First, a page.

Amid rising geopolitical risks, a vast majority of Indian CEOs have indicated in a survey that they are reducing or planning to reduce operating costs, even as they are more upbeat than their global peers on their country’s economic prospects.
However, most of the companies do not plan to cut their headcount or salaries, found the annual Global CEO Survey released by consultancy giant PwC here on the first day of the World Economic Forum meeting.
The survey also found that about four in ten CEOs (40 per cent of global and 41 per cent of India respondents) do not expect their companies to be economically viable in 10 years if they continue on their current path.
Also, about 78 per cent of India CEOs, 73 per cent of global CEOs and 69 per cent of Asia Pacific CEOs believe that global economic growth will decline over the next 12 months. But the survey also indicated that despite the gloomy global outlook, India CEOs are hopeful about the country’s economic growth. More than five in ten CEOs (57 per cent) express optimism about India’s economy over the next 12 months.
In comparison, only 37 per cent of Asia Pacific CEOs and 29 per cent of global CEOs expect economic growth to improve in their countries or regions over the next 12 months.
PwC further said geopolitical flash points have prompted CEOs to factor in disruptions in their scheme of things. Responding to a question on what actions, if any, their company is considering for the next 12 months because of the conflict in Europe, 67 per cent of India CEOs said they are adjusting supply chains.
Besides, 59 per cent highlighted they are diversifying products and services; 50 per cent emphasised they are increasing investments in cyber security and data privacy, and 48 per cent talked about adjusting their presence in current markets and/or expanding into new markets.
“In response to the current environment, 93 per cent of India CEOs (as against 85 per cent of global CEOs and 81 per cent of Asia Pacific CEOs) say that they are reducing or planning to reduce operating costs,” the survey report said.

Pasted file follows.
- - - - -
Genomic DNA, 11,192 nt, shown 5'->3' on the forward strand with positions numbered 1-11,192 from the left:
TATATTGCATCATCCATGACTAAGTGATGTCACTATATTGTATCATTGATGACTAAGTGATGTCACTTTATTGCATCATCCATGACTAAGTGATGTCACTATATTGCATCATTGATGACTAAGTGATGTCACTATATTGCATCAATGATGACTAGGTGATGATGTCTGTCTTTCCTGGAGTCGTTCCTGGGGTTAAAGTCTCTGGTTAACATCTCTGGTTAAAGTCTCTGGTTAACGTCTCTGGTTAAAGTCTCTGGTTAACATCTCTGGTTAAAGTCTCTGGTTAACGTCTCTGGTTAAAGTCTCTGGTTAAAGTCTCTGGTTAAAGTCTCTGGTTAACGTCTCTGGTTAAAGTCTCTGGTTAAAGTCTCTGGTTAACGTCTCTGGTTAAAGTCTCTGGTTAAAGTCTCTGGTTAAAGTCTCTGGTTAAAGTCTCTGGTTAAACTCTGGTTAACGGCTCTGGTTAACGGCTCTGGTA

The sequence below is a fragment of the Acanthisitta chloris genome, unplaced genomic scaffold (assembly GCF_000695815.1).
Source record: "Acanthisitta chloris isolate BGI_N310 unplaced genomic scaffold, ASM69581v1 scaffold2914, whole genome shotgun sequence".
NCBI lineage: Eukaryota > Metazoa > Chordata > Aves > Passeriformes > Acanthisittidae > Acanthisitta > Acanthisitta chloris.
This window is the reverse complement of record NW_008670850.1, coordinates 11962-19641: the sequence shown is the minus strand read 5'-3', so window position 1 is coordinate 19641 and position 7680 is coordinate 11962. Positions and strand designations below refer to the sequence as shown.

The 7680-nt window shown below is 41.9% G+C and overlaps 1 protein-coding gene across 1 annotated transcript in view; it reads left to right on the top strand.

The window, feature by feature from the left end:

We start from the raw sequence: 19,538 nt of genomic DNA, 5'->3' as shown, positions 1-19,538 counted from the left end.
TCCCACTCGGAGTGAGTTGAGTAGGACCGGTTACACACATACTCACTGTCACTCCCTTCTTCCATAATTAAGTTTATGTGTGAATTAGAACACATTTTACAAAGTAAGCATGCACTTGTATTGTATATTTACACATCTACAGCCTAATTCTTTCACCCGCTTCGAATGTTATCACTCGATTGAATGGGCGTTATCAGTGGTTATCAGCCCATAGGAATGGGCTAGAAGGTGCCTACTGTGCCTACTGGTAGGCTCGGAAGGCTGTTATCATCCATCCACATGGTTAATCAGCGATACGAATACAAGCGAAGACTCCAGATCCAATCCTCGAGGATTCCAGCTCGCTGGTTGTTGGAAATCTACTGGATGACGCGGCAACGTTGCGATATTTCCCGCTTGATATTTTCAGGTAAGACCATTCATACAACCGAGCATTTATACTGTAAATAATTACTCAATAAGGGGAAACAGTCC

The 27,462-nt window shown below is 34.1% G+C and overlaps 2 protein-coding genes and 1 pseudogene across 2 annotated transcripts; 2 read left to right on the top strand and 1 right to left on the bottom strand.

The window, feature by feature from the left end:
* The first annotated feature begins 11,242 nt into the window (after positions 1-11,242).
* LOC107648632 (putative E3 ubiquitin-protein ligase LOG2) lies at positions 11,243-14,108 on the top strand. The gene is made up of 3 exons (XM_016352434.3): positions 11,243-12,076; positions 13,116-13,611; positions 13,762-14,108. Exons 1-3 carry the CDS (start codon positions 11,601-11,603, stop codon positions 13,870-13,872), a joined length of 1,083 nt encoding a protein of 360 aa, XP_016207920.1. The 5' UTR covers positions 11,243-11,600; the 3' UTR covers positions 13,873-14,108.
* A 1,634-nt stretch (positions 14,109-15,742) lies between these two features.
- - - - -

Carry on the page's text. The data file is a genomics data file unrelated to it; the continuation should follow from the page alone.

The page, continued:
The survey was conducted among 4,410 CEOs from 105 countries and territories, including 68 CEOs from India, between October and November 2022.
Key threats identified by Indian CEOs in the next 12 months included inflation, macroeconomic volatility, climate change and geopolitical conflict. Nearly 60 per cent from India said they are currently innovating new, climate-friendly products or processes.
Cost cuts are high on the priority list everywhere, with about 93 per cent of India CEOs saying they are cutting, have cut or are considering cutting operating costs and spurring revenue growth to mitigate economic challenges and volatility.
About 85 per cent, however, stressed they will not reduce the size of their workforce, and 96 per cent stated they do not plan to reduce compensation – demonstrating their resolve to retain talent.
Despite evidence of a global economic slowdown, continuing high inflation and repercussions across the world of the conflict in Europe, the prognosis for India’s economic growth has largely been positive.
According to the World Bank, while India’s economy might show lower growth in 2022–23 compared to that in 2021–22, it will remain one of the fastest-growing major economies in the world because of its robust domestic demand.
The World Bank has also revised its 2022–23 GDP forecast for India upward to 6.9 per cent from 6.5 per cent (in October 2022), while the Reserve Bank of India, in its latest report, lowered its projection marginally to 6.8 per cent for the current fiscal, attributing the same to a global slowdown.
(Except for the headline, this story has not been edited by NDTV staff and is published from a syndicated feed.)
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